Scoville Hall in Amagansett offered a delightful dose of Southern charm as the East End community gathered on Friday, October 27 for a “Hurricane Hoedown” hosted by Mandala Yoga Center for Healing Arts. Proceeds from the well-attended event supported Team Rubicon, a disaster response organization composed of military veterans and qualified civilians, and Give More Hugs, who is providing food, hygiene items, and other supplies to those impacted by Hurricane Maria.
Back in mid-September, East End Cares member Maureen Rutkowski joined Team Rubicon in Texas for eight days.
“I want to say it was amazing but it’s hard to say that because of what we were doing. It was heart wrenching for the families, but it was amazing to be able to help the families,” she told us about the experience. “These are people that lost everything in the floods, so to be able to go in and at least give them a little bit of help by cleaning out their homes and give them a start to help rebuild their lives really was a remarkable experience.”
Rutkowski initially learned about the organization back when New York was recovering from Hurricane Sandy. “I remembered when we did Sandy relief through East End Cares, one of the most organized, together organizations that we met in the Rockaways was Team Rubicon,” Rutkowski said. “So when the storm hit, I said I’ve got time and I want to physically help. Melissa Berman actually reminded me of Team Rubicon and I got right on and filled out the paperwork and the process.”
For Rutkowski, the experience was life changing. “Across the board, just going with Team Rubicon was wonderful. They’re a great group,” Rutkowski noted. “When you offer to deploy and help them and you pass their background checks and take their classes, they will cover your flights, they will get you to and from where you need to be – other than to the airport, you have to get yourself to the airport – but they’ll even reimburse miles to the airport.”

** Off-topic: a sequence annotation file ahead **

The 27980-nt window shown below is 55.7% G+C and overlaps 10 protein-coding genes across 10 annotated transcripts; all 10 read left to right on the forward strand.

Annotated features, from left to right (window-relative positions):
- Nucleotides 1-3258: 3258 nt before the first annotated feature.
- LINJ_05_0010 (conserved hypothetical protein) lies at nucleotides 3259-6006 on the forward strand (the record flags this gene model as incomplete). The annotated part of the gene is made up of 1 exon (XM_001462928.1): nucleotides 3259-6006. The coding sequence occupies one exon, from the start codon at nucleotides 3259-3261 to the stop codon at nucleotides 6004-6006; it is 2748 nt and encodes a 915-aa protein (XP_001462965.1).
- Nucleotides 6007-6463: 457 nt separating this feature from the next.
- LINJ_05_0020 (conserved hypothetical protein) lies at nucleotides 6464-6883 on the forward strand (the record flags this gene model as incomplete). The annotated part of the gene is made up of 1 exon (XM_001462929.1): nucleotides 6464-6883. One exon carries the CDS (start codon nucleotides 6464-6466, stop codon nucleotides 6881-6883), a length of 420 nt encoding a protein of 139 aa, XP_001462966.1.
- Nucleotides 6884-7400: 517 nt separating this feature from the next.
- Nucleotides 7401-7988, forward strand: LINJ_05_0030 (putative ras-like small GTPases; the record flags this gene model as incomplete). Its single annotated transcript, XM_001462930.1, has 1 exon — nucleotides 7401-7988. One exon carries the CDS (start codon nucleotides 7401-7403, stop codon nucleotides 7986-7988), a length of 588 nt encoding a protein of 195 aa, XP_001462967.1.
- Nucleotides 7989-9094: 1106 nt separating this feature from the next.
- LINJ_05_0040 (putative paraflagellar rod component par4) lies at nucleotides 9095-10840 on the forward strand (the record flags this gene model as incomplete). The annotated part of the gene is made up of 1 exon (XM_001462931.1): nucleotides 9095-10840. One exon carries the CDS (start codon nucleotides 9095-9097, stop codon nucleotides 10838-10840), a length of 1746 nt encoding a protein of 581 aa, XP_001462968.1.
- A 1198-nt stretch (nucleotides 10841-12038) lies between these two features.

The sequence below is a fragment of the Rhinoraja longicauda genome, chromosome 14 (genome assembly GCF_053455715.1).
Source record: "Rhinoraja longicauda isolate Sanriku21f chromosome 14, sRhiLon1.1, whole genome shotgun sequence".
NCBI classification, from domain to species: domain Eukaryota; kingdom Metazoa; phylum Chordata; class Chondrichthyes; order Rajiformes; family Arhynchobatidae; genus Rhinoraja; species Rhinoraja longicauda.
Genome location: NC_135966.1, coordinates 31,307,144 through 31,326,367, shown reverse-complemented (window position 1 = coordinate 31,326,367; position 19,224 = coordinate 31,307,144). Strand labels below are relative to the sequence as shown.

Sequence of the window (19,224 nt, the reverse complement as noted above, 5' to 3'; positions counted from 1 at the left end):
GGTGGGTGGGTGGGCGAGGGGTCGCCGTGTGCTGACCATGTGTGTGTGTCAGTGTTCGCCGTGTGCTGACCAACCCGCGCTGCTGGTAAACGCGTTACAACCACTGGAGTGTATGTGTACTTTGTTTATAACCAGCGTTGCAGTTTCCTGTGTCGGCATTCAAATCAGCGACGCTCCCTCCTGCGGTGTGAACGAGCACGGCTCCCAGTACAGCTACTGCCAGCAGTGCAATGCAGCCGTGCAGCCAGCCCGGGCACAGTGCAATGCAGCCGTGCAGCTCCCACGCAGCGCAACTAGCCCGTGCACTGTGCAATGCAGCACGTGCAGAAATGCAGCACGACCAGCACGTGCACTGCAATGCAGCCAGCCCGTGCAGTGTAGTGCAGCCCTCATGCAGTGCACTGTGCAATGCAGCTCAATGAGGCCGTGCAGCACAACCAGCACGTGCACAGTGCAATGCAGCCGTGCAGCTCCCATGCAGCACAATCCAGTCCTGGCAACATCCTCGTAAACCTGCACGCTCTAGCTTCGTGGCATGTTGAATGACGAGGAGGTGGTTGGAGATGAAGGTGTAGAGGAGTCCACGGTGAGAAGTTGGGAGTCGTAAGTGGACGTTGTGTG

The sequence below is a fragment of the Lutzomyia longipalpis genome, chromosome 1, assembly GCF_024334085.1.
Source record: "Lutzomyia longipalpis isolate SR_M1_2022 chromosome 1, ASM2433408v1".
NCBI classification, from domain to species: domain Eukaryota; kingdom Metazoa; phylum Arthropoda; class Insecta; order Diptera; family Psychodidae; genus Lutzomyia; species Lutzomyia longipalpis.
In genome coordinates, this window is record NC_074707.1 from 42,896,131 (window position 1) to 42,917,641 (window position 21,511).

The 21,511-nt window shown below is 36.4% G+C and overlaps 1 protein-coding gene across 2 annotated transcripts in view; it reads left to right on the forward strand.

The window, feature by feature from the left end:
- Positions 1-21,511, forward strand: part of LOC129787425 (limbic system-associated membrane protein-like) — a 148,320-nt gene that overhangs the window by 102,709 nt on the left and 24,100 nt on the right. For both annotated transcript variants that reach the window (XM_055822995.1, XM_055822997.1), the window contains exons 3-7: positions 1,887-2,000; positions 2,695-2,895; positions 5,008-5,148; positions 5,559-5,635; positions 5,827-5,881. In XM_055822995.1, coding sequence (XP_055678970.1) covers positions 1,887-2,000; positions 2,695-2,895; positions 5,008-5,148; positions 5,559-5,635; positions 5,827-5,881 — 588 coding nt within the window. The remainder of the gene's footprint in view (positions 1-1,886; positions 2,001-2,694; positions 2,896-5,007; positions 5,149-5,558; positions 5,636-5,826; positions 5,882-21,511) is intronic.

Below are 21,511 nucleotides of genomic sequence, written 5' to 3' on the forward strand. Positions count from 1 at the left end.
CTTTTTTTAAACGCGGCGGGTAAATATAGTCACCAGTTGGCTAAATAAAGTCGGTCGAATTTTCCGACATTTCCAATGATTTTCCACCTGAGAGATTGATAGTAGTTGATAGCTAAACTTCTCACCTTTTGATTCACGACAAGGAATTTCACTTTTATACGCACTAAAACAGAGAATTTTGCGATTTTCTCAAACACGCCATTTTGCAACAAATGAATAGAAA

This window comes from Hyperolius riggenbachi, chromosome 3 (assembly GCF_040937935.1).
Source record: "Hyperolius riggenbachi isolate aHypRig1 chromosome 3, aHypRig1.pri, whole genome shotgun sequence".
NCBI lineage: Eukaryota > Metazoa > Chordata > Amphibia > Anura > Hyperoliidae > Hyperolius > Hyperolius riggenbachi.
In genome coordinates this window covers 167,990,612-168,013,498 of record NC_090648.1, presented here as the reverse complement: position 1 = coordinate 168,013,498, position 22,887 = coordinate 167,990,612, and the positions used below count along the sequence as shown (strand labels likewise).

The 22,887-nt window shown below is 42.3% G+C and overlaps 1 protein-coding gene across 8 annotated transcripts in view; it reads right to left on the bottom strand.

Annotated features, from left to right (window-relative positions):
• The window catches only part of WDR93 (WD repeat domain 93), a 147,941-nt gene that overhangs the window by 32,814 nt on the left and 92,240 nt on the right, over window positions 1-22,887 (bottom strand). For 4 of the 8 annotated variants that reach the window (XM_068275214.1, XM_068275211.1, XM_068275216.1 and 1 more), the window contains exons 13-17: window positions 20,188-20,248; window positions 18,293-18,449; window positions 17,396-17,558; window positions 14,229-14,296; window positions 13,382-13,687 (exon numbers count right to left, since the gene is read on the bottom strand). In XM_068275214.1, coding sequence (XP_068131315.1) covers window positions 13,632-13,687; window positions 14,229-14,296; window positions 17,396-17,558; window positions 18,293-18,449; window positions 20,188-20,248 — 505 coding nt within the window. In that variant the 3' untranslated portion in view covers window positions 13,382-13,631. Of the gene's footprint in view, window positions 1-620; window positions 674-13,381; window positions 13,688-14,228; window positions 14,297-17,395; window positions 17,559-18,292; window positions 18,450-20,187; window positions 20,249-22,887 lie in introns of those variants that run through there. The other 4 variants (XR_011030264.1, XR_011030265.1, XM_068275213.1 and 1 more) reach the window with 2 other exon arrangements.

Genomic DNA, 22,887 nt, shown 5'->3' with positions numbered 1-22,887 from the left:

Team Rubicon has teams in Texas, Florida, Puerto Rico, and Dominica. “I went into Beaumont, Texas, one of the hardest hit areas. When you see the photos of the guys in the rubber rafts going in and pulling people out of houses, that happened in the Beaumont area,” Rutkowski noted. “We would actually pass houses that had the x’s to say that it was checked on the second levels of homes, which makes you realize that they had to come by in boats to do that, so these places were heavily flooded.”
The outpouring of Southern hospitality while she was there was heartwarming. “When I moved into Beaumont, we stayed in a Baptist church and they put us up in their teenager wing. We had 70 people there, but they had room for another 300,” she explained. “Between the Red Cross, that Baptist church, and the Southern Baptist, an organization that has a relief arm, they fed us, they provided us with shower trailers, a place to sleep, they did our laundry for us. They took care of us because they knew you have to take care of the volunteers so they can go out and do the grunt work. A lot of the southern Baptists we met were older and said we’ve been where you are and we know that you need a good night’s sleep and that you need to be clean, so we’ll help you do this because we can’t do the cleaning out anymore.”
Although the daily doings were daunting, she truly enjoyed her time spent with the organization. “It was grueling work – we went into houses and ripped from ceilings down in many places and emptied out houses. One house was this beautiful house that was recently redone. It was full of antiques and beautiful furniture – things that I would want in my house – and we were just throwing them to the curb,” Rutkowski said. “Just heartbreaking, you’d go from tears one minute to smiles for a task accomplished the next. It was mentally and physically tough, but also mentally and physically great; you saw all sides of it.”